BOOK REVIEW : Words in A Deep Blue
By Cath Crowley
BY SULPHIA IQBAL
I broke my promise. I read another contemporary. Fortunately, Words In a Deep Blue is one of the bearable ones.
When you go to goodreads and read the synopsis, you might be surprised that I somewhat enjoy this book. I will say, however, the synopsis makes the book sound sappier than it really is. Besides, if you don’t focus on the drama and relationship between characters, you might see where I am coming from.
Rachel and Henry have been best friends and inseparable, or so they thought. When Rachel realizes she is going to be moving away, she decides to come clean with Henry, and she is further motivated by this new girl who is becoming closer to Henry. The night before she leaves, she puts a letter expressing all her real feelings for Henry ( guys bear with me ) in his favorite book from Henry’s family bookstore, certain that he would see it. But Henry doesn’t see it, texts her he overslept ( this is the morning that Rachel is leaving ), and Rachel is understandably devastated, angry, and determined to keep Henry out of her life. In the three years she is away, she ignores all of Henry’s attempts to call her and oblivious Henry is left to wonder why his former best friend is so mad.
The book introduces us to a three-year later Rachel who is finally forced to go back to her first home after her brother drowns. She is struggling to cope with her loss and seeing Henry again just adds onto the stress. Rachel still refuses to talk to Henry, until she is forced to accept a job at his family’s bookstore. Henry is dealing with his own set of problems, including divorced parents constantly fighting, the possibility of having to close the family bookstore, and trying to get Amy ( that stupid new girl from before ) to get back with him so they can happily go on a trip through Europe he spent almost all of his money on.
Before I become the all captious reviewer I am, I need to address the amazingness of Henry’s family bookstore. This place has this thing called the Letter Library, a collection of books where people leave personal letters or little notes within the pages or margins. Can I just say - that is the best idea ever. This is ( to any bookworm ) the best form of communication discovered. I really wish a library like this actually exists.
(UPDATE : I have just searched this up and sadly, I cannot find anything like this in real life *sadness* )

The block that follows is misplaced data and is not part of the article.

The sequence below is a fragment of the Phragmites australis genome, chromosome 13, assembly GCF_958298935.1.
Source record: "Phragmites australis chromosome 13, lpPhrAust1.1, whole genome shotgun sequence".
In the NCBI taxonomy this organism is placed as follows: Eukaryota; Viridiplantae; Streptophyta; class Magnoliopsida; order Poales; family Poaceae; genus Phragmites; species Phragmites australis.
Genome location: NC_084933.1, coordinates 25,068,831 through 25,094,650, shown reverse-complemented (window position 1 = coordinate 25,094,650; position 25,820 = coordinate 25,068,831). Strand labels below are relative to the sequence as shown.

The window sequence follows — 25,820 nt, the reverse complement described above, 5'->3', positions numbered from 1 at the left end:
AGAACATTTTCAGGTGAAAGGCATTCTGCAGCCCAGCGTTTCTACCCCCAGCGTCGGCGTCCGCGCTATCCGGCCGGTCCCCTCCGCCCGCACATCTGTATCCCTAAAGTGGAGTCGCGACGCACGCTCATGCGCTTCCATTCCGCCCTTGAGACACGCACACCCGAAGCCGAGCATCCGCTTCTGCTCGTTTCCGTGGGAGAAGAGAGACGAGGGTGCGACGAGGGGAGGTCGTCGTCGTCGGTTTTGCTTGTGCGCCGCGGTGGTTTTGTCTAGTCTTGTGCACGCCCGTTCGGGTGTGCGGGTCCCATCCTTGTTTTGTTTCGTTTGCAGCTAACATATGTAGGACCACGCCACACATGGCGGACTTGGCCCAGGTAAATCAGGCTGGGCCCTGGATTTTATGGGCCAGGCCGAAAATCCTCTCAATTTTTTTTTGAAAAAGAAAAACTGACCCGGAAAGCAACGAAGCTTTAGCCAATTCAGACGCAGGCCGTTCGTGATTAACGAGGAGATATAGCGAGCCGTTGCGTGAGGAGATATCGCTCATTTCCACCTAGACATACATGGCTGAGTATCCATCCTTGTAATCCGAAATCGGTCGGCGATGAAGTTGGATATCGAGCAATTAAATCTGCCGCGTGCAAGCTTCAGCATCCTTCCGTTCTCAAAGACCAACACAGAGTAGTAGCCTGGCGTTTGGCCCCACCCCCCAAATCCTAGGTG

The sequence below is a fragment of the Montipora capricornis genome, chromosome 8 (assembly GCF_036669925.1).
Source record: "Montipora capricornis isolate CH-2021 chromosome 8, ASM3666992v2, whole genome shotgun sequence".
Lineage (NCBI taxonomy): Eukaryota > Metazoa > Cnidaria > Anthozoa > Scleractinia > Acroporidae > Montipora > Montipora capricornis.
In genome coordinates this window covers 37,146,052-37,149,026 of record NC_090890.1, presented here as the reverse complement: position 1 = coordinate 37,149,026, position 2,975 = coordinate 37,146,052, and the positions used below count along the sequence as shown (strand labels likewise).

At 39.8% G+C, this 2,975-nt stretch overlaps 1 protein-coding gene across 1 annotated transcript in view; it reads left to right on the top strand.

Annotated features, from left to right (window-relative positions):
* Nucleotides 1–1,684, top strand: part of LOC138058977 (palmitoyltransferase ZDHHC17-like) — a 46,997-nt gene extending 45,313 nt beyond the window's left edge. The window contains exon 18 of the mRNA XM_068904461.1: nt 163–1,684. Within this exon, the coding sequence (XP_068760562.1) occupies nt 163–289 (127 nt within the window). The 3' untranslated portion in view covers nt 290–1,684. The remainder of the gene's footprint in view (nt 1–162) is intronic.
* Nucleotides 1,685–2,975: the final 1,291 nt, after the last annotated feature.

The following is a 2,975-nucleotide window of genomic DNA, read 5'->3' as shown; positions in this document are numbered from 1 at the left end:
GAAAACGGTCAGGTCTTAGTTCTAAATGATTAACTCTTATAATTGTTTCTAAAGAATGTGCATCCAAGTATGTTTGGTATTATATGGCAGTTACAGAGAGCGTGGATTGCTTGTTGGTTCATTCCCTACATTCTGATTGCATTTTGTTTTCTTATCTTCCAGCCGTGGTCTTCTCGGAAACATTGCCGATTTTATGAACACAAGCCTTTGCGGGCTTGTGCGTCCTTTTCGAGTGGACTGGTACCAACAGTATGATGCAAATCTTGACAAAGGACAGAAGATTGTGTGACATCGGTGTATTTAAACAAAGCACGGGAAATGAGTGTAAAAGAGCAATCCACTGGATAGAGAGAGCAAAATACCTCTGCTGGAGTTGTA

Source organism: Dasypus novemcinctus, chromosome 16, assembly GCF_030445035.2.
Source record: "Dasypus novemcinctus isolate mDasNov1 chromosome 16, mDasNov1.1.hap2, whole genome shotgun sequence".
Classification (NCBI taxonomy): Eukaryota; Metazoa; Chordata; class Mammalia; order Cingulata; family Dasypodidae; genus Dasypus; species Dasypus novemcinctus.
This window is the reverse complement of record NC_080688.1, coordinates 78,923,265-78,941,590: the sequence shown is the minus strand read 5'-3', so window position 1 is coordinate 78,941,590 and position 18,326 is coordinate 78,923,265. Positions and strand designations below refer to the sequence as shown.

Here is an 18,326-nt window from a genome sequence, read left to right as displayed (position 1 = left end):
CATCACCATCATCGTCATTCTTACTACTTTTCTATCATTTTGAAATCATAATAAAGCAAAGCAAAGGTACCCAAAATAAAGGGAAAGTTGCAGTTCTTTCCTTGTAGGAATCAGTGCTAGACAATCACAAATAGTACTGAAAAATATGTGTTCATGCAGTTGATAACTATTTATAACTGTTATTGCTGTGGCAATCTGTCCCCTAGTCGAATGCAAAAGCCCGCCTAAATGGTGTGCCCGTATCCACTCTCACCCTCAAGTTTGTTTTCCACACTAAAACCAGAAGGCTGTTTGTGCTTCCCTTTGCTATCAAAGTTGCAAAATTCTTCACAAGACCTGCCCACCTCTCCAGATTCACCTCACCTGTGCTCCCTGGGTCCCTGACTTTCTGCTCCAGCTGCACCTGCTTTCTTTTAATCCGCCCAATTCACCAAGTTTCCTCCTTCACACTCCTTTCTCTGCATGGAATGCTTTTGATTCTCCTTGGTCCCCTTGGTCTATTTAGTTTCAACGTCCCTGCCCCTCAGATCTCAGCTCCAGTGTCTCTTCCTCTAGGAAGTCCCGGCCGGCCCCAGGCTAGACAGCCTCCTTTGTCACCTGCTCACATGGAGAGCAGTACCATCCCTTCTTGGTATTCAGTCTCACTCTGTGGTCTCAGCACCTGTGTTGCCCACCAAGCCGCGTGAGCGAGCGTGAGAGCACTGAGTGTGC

I do not feel too much for the characters. Word in Deep Blue has diversity and it really does highlights issues that are real, like coping with a death in the family. While these elements are smoothly incorporated in the novel, they do not make up for the slowness of the plot. Rachel’s character is probably the one done best. Her dealing with Cal’s death is perfectly written. To the author’s credit, when Rachel comes home after three years, she does not automatically like Henry again - exactly the opposite, actually. This is refreshing because Rachel does not change because of her previous feelings for Henry; she warms up to Henry slowly and deliberately as a result of the time they spend together.
The side characters all have some awesome things going on while Rachel and Henry’s story unfolds. Henry’s sister George has her own situation and exchanges in the Letter Library, along with Henry’s parents’. But let me just address Amy. Amy is Henry’s ex-girlfriend, and the latter is frustratingly obsessed with her. As stupid as this may sound, I do not feel like it is Henry’s fault, but more Cath Crowley’s. Yes, the author is pretty much responsible for everything in their book, so I feel like Crowley deciding to make Amy this annoying obsession in Henry’s life is not really meant for Henry. It contrasts with his character at other moments in the novel, which make it seem forced. At the same time, Henry is constantly oblivious to various things throughoutWords In A Deep Blue, so maybe it is necessarily not forced. I also understand that not all characters are perfect, and that Henry’s constant need to impress and please Amy might just be proof of his imperfection. I guess it just depends on how you look it at. For some, it may be a nuisance. Other might see it as a practical flaw.
“We are the books we read and the things we love.”
“Sometimes science isn't enough. Sometimes you need the poets.”
“A dry, bookless world. It's too bleak to even imagine.”
“It’s like he’s picking up parts of the world and showing them to me, saying, See? It’s beautiful.”
Feeling in the mood for a book about an old, yet new, friendship?
Check out Words in a Deep Blue at the library and goodreads :